The government has announced there will be no changes to negative gearing and capital gains tax in the upcoming budget. The news comes, however, as a Grattan Institute report finds changes to current policy settings could save the government about $5.3 billion a year.
Following the announcement of Labor’s negative gearing policy in February, it was reported that the Coalition had changes on the table. However on Sunday Prime Minister Malcolm Turnbull said there would now be no changes to negative gearing or capital gains tax.
“Labor’s housing tax plan will deliver a reckless trifecta of lower home values, higher rents and less investment,” Mr Turnbull said.
“Labor is taking a sledgehammer to the ambitions of mums and dads who want to invest – whether it’s established houses and apartments, commercial property, shares in listed companies, or shares in their own business.”
The Property Council has similarly argued that negative gearing helps “mum and dad investors”, pointing to ABS data that shows that many taxpayers using negative gearing have taxable incomes under $80,000 a year. However, it has been argued that taxable incomes could be under $80,000 because of negative gearing, as the costs of owning an investment property are offset against assessable income. Additionally, only 20 per cent of taxpayers have taxable incomes over $80,000, so it is unsurprising that most people using negative gearing have taxable incomes under this figure.
Following the announcement, lobby groups such the Property Council, UDIA and Urban Taskforce congratulated the government from stepping away.
“The government is doing the right thing by the 1.2 million Australians who negative gear,” PCA chief executive Ken Morrison said. “This includes over 770,000 Australians who have taxable incomes of less than $80,000 a year.”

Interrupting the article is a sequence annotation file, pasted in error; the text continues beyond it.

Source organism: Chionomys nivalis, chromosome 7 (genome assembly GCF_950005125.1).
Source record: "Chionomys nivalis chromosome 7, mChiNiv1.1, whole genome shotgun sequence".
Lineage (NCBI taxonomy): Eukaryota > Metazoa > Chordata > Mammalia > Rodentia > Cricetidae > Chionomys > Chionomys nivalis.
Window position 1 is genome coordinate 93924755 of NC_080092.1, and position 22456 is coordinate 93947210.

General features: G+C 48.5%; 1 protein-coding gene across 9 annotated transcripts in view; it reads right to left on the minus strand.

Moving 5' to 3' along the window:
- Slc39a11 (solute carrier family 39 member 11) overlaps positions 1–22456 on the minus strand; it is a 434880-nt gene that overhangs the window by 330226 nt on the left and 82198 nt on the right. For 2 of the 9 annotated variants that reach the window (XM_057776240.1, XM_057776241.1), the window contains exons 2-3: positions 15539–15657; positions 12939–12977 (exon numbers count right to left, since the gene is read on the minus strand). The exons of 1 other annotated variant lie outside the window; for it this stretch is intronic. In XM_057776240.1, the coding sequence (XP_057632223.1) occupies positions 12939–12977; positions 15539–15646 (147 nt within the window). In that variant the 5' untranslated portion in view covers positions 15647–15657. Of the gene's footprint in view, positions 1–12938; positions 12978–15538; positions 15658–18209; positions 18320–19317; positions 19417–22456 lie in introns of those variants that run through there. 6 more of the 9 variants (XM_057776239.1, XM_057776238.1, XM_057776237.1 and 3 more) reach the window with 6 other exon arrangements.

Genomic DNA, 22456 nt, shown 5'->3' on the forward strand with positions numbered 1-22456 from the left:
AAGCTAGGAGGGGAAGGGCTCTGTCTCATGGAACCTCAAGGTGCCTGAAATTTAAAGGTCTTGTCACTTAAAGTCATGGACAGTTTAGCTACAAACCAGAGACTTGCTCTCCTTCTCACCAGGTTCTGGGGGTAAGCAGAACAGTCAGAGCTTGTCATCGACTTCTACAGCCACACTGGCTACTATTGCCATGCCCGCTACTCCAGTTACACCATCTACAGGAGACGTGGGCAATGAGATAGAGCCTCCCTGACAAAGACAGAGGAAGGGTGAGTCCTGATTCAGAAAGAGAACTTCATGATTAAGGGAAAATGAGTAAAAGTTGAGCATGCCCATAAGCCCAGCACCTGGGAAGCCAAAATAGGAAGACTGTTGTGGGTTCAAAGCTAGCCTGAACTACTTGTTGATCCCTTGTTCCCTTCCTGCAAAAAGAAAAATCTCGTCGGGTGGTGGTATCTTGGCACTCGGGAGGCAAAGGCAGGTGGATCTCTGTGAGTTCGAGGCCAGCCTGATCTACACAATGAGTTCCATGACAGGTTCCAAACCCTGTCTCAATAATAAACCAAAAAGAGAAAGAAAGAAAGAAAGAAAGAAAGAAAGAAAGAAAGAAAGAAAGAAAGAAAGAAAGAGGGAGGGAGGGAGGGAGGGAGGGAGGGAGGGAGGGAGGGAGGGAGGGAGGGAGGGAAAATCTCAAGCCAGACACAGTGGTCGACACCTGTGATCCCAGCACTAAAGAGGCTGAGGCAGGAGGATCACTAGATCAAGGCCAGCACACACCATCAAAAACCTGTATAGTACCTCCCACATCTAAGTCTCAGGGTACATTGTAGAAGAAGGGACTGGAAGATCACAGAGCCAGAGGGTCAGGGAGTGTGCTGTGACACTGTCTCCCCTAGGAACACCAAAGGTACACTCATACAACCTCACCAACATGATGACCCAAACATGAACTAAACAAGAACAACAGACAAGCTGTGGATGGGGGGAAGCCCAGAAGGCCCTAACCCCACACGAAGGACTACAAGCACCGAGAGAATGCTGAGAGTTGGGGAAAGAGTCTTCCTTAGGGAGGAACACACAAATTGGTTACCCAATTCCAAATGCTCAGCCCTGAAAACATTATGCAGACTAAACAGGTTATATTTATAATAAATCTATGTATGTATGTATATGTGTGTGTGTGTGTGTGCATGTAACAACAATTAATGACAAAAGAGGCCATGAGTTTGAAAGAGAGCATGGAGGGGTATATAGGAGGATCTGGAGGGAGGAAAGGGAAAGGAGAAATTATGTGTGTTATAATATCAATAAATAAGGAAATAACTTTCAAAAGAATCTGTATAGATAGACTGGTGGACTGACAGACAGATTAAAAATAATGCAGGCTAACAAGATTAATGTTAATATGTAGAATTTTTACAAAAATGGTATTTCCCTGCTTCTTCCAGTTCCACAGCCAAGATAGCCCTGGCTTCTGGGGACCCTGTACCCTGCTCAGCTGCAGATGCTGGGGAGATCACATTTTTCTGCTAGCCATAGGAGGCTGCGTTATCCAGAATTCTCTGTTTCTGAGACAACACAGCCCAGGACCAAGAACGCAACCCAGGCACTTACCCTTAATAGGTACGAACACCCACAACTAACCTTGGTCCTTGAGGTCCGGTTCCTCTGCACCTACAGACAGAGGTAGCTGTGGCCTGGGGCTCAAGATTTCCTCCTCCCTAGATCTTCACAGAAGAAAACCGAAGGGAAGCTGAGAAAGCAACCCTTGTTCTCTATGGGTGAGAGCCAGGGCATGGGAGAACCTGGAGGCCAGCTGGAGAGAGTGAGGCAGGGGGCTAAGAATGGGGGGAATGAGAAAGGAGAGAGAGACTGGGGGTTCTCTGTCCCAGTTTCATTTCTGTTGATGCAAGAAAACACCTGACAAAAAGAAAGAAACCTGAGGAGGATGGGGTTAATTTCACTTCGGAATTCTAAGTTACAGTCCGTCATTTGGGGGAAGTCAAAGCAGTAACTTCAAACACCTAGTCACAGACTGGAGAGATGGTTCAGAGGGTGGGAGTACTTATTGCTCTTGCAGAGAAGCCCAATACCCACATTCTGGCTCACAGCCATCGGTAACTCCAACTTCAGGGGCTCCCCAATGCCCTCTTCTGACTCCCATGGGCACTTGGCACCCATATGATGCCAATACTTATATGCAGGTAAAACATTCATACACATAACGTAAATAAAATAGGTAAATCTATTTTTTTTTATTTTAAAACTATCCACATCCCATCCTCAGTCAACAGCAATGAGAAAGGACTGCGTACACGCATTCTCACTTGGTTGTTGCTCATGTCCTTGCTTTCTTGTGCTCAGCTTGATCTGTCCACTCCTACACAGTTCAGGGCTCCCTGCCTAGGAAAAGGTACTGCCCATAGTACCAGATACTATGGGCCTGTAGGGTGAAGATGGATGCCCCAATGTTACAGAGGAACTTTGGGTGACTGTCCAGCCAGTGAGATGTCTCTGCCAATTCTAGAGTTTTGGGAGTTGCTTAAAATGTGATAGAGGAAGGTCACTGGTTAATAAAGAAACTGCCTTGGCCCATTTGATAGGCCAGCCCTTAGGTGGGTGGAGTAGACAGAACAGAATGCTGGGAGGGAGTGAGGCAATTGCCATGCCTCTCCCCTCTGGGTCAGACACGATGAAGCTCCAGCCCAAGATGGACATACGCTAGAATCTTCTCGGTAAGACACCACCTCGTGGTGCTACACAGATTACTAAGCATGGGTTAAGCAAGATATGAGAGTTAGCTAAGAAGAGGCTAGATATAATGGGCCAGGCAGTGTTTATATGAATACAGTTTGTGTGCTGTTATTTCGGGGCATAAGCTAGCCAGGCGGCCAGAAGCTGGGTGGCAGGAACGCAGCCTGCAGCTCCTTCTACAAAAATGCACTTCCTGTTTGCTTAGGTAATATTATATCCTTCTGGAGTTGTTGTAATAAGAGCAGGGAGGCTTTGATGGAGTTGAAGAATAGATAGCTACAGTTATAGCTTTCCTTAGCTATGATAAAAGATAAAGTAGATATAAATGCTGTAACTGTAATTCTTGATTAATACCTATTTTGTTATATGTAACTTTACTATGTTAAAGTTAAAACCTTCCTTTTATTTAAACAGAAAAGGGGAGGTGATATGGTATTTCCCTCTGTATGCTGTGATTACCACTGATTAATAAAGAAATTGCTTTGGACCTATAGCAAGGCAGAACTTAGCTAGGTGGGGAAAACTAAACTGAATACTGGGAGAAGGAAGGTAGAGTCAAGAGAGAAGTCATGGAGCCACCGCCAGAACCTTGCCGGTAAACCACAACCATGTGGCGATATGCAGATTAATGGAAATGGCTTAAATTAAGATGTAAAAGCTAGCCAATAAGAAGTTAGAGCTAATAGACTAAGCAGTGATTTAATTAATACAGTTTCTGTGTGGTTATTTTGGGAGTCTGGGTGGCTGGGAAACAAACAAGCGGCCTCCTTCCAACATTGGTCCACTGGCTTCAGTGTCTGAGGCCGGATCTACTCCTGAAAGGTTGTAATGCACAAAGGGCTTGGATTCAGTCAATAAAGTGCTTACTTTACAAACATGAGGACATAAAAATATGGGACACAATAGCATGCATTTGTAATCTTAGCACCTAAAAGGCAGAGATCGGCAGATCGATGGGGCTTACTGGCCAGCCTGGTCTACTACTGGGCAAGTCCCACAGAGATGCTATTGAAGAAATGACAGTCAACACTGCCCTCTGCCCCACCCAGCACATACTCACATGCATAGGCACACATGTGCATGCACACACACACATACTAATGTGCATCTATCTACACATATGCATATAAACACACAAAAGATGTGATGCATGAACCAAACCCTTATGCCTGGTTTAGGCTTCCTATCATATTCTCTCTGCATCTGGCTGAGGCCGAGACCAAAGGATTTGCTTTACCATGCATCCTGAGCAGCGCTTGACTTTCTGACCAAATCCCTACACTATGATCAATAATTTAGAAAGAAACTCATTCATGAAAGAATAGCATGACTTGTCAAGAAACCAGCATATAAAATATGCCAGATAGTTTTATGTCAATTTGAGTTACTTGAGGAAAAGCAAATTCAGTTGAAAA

Grattan Institute paints a different picture
The Grattan Institute report, Hot property: negative gearing and capital gains tax, found that the interaction of a 50 per cent capital gains tax discount with negative gearing distorted investment decisions, and made housing markets more volatile and had the effect of reducing home ownership.
The two measures, Grattan chief executive and report co-author John Daley said, allowed investors to reduce and defer personal income tax, costing $11.7 billion a year. He said other, less efficient taxes thus needed to be higher.
According to Mr Daley, it is not the “mums and dads” but the wealthy who benefit most from these tax concessions. People with higher incomes were most likely to negatively gear, the report found, with the top 10 per cent of income earners before rental deductions receiving almost 50 per cent of the benefits.
The report recommends that the capital gains tax discount should be reduced from 50 to 25 per cent, and that negatively geared investors should no longer be allowed to deduct losses on their investments from labour income.
This would not have the dramatic effects predicted by the property lobby and government, the report said – with property prices only minimally effected and no significant changes to rents or new development rates.
“We estimate property prices would be up to two per cent lower under these reforms than they would be otherwise,” Mr Daley said.
“Contrary to urban myth, rents won’t change much, nor will housing markets collapse. The effects on property prices would be small compared to factors such as interest rates and the supply of land.”
The report, however, is not a endorsement of Labor’s policy, which aims to restrict negative gearing to new construction. Mr Daley said this left too many problems in place and “introduced unnecessary distortions”.
The report has already been attacked by the Prime Minister, who dedicated a long blog post to pointing out inaccuracies and contradictions.
- Reduce the capital gains tax discount for individuals and trusts to 25 per cent
- Limit negative gearing. Quarantine passive investment losses so they can only be written off against other investment income
- In the longer term, aim to align the tax treatment across different types of savings